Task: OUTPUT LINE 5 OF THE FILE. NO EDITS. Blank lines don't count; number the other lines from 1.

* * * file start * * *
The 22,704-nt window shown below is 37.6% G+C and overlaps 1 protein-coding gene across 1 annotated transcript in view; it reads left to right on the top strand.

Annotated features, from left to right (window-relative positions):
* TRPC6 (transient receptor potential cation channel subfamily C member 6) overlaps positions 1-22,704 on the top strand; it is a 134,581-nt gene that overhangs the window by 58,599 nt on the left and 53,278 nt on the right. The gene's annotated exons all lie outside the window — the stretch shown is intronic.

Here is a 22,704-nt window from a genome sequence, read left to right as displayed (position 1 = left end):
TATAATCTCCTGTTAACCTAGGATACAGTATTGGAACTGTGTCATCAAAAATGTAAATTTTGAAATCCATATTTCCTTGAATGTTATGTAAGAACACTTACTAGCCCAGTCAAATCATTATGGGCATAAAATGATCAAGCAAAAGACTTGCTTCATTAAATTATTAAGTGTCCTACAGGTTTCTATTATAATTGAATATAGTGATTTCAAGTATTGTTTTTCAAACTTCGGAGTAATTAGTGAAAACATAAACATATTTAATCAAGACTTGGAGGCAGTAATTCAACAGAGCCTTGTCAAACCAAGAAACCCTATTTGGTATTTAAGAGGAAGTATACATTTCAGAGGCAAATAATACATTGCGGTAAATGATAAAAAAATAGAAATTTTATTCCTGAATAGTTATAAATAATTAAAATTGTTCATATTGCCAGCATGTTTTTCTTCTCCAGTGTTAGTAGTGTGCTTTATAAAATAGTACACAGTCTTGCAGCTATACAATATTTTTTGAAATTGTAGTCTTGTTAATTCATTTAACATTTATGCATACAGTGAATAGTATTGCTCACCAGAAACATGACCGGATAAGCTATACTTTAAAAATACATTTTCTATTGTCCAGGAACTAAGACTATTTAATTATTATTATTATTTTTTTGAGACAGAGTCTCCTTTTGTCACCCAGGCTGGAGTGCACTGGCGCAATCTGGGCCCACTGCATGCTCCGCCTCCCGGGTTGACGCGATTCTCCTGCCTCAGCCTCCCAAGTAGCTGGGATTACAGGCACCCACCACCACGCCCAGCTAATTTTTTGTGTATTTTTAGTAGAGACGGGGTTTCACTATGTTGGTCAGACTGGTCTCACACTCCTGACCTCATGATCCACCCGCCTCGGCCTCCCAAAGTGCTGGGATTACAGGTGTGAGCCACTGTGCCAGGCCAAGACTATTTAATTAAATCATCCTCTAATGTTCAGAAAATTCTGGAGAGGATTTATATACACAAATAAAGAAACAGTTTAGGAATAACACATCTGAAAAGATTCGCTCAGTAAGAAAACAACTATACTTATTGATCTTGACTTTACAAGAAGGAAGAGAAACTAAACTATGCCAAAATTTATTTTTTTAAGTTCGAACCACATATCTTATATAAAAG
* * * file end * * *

TATAATCTCCTGTTAACCTAGGATACAGTATTGGAACTGTGTCATCAAAAATGTAAATTTTGAAATCCATATTTCCTTGAATGTTATGTAAGAACACTTACTAGCCCAGTCAAATCATTATGGGCATAAAATGATCAAGCAAAAGACTTGCTTCATTAAATTATTAAGTGTCCTACAGGTTTCTATTATAATTGAATATAGTGATTTCAAGTATTGTTTTTCAAACTTCGGAGTAATTAGTGAAAACATAAACATATTTAATCAAGACTTGGAGGCAGTAATTCAACAGAGCCTTGTCAAACCAAGAAACCCTATTTGGTATTTAAGAGGAAGTATACATTTCAGAGGCAAATAATACATTGCGGTAAATGATAAAAAAATAGAAATTTTATTCCTGAATAGTTATAAATAATTAAAATTGTTCATATTGCCAGCATGTTTTTCTTCTCCAGTGTTAGTAGTGTGCTTTATAAAATAGTACACAGTCTTGCAGCTATACAATATTTTTTGAAATTGTAGTCTTGTTAATTCATTTAACATTTATGCATACAGTGAATAGTATTGCTCACCAGAAACATGACCGGATAAGCTATACTTTAAAAATACATTTTCTATTGTCCAGGAACTAAGACTATTTAATTATTATTATTATTTTTTTGAGACAGAGTCTCCTTTTGTCACCCAGGCTGGAGTGCACTGGCGCAATCTGGGCCCACTGCATGCTCCGCCTCCCGGGTTGACGCGATTCTCCTGCCTCAGCCTCCCAAGTAGCTGGGATTACAGGCACCCACCACCACGCCCAGCTAATTTTTTGTGTATTTTTAGTAGAGACGGGGTTTCACTATGTTGGTCAGACTGGTCTCACACTCCTGACCTCATGATCCACCCGCCTCGGCCTCCCAAAGTGCTGGGATTACAGGTGTGAGCCACTGTGCCAGGCCAAGACTATTTAATTAAATCATCCTCTAATGTTCAGAAAATTCTGGAGAGGATTTATATACACAAATAAAGAAACAGTTTAGGAATAACACATCTGAAAAGATTCGCTCAGTAAGAAAACAACTATACTTATTGATCTTGACTTTACAAGAAGGAAGAGAAACTAAACTATGCCAAAATTTATTTTTTTAAGTTCGAACCACATATCTTATATAAAAG